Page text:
The trend to higher capacity fiber distribution hubs may create additional concerns regarding rear access to optical components and cables. Along with other dimensions of the enclosure the width of the chassis may have to be increased to accommodate increased termination capacity that includes an increased number of connectors, splitter modules, splices and/or fiber jumpers. In addition to the issues described in conjunction with the swing frame chassis of
As the width of the swing frame chassis 322 is increased the width of the cabinet must be increased proportionately to accommodate clearance between a swing frame chassis and the side wall of the enclosure as the chassis swings open. At a certain point the width of the entire cabinet grows beyond conventionally acceptable widths, especially for utility pole installations, when the swing frame chassis is utilized therein. While the chassis width needs to be increased to accommodate, say for example, a larger termination field, proportionally increasing the size of the swing frame chassis may not be acceptable due to the addition of even more width to the enclosure to accommodate a swinging frame.
Since an FDH is typically an environmental enclosure, seam 381 in the enclosure must be sealed to protect against water and other environmental factors. Thus the rear enclosure portion 387, the front enclosure section 385, and the chassis are joined with a compression seal via seam 381 that serves as an environmental barrier. To accomplish environmental sealing, hinge 391 is located outside seam 381 so that a continuous seal may be routed around the enclosure. In addition the entire back section 387 of the enclosure may be covered by rain shield 393 that operates as a roof for the enclosure including the split section. Hinge 391 is designed and configured so as to manage the bend radii of fibers in an acceptable manner.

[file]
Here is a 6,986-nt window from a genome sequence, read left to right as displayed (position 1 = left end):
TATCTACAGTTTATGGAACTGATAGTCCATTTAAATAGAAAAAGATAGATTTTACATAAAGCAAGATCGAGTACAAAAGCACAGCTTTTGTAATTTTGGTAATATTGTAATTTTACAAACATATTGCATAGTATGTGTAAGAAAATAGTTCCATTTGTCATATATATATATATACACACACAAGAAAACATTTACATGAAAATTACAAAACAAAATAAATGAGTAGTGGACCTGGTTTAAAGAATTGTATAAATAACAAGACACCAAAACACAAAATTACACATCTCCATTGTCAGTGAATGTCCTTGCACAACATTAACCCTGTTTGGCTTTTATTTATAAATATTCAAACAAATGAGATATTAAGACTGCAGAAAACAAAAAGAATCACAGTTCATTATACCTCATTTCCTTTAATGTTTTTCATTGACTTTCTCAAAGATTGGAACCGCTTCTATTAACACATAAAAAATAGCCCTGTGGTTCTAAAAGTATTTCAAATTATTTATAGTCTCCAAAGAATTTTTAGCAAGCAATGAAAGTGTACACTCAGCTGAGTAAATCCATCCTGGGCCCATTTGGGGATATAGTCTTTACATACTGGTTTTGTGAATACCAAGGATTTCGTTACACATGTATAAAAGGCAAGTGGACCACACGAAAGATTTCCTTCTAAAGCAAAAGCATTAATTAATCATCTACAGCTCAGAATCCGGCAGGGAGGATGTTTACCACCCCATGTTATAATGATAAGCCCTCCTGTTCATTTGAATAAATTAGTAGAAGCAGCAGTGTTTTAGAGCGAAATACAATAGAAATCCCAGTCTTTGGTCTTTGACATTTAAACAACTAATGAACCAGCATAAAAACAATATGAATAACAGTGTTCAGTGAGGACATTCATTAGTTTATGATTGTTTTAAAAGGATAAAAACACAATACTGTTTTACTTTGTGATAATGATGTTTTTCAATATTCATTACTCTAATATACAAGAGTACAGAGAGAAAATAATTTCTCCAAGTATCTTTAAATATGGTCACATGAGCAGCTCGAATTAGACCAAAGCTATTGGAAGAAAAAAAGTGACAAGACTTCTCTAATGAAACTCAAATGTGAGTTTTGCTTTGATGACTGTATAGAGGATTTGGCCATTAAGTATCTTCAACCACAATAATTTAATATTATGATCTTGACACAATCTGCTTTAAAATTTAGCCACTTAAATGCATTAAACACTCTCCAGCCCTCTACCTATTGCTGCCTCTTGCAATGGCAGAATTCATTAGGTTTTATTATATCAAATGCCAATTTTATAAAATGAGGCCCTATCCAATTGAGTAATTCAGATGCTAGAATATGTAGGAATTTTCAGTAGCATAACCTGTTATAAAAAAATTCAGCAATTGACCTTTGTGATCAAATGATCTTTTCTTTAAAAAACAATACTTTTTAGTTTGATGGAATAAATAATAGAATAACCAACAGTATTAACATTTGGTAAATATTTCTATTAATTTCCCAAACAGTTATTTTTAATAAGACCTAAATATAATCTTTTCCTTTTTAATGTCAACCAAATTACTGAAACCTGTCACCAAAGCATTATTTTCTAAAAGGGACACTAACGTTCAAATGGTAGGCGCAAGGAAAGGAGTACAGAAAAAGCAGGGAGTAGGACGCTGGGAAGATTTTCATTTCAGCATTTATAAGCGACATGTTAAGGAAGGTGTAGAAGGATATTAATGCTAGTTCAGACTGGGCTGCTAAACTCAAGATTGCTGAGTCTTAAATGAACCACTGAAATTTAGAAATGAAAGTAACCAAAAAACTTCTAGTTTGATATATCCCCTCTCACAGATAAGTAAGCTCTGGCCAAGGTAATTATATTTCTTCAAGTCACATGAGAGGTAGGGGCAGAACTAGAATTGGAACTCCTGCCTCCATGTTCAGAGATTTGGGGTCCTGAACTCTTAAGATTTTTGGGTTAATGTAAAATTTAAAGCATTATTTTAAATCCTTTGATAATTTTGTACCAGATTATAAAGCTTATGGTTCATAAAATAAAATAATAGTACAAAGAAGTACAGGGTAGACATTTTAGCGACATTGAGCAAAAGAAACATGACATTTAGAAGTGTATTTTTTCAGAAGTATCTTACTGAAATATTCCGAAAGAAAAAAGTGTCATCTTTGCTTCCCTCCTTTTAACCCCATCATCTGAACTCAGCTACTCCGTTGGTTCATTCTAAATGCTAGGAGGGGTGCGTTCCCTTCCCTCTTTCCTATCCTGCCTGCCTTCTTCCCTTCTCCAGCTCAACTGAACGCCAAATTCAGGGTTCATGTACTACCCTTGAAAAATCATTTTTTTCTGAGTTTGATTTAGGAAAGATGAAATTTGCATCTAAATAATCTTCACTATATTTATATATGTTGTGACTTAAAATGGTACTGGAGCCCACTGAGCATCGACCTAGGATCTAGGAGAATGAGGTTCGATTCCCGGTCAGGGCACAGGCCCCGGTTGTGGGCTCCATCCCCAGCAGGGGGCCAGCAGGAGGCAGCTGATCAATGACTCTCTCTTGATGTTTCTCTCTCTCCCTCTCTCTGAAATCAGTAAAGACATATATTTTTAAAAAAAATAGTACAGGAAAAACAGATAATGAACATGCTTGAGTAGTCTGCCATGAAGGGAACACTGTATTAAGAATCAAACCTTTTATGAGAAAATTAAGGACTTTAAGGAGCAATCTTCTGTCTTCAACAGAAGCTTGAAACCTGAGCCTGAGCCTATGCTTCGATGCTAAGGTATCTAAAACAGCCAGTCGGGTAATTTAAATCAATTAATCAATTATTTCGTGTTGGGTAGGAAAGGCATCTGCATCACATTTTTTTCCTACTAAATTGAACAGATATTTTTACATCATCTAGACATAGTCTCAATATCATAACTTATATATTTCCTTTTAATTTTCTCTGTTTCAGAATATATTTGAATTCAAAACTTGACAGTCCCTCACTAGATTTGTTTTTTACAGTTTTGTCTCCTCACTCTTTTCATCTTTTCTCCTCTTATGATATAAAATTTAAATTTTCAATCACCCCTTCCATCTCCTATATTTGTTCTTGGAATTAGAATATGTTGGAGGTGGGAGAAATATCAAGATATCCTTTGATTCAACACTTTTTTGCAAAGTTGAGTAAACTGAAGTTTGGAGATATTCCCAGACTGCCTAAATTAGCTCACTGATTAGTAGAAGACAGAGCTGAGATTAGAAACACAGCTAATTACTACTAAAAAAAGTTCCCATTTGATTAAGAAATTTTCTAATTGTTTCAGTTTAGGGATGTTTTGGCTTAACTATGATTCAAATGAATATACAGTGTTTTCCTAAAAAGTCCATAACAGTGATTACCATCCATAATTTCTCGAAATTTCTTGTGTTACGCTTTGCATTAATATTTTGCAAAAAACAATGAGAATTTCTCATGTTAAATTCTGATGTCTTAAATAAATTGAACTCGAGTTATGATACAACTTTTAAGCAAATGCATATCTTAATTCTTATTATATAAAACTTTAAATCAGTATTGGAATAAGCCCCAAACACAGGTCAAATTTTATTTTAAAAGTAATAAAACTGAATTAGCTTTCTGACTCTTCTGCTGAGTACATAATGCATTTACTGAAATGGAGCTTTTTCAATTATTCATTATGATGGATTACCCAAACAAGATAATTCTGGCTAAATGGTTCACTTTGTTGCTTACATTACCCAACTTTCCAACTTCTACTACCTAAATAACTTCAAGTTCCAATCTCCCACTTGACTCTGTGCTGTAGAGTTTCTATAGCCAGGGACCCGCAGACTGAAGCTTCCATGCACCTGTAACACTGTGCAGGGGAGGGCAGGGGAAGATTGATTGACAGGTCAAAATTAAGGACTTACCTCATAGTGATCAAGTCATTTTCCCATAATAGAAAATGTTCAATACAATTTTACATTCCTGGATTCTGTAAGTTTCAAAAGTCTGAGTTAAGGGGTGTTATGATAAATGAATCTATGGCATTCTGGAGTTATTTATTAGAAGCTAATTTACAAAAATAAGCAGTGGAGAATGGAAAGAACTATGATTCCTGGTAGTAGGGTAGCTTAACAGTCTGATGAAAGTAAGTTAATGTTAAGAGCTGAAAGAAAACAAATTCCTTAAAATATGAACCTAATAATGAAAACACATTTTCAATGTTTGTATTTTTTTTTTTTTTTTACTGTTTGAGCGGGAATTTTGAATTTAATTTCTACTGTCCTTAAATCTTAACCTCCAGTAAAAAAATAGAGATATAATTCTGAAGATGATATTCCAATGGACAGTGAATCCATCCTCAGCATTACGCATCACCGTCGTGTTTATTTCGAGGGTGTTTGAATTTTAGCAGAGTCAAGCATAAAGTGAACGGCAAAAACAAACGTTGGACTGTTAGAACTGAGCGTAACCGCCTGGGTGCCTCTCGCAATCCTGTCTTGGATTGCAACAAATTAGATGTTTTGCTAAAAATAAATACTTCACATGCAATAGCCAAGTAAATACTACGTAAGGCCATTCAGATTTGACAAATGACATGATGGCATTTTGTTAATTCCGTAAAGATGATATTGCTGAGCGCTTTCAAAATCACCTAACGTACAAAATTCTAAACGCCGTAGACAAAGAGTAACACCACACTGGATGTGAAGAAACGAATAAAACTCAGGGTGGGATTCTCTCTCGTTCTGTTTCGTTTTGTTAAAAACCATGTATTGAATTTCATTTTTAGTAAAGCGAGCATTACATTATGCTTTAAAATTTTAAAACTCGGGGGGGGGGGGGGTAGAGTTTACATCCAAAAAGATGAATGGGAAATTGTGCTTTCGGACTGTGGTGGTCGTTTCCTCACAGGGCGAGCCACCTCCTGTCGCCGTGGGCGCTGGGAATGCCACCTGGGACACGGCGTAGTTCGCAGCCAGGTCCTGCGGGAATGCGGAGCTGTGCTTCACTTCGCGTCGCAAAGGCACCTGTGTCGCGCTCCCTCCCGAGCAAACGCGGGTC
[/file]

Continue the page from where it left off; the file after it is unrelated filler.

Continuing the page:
Furthermore front enclosure portion 385 and rear enclosure portion 387 are joined by two quick release latches located within the enclosure and accessed only through the front doors. These latches actuate a release that allows separation of the chassis section away from the rear enclosure portion 378 to provide access to the enclosure. The latches draw the enclosure back together and provide compression against seam 381 to provide an environmental seal. FDH 383 may further be equipped with angled cable entry channels for carrying moisture away from the cable seals. The angled entry way, if employed, is associated with a rear section of the enclosure.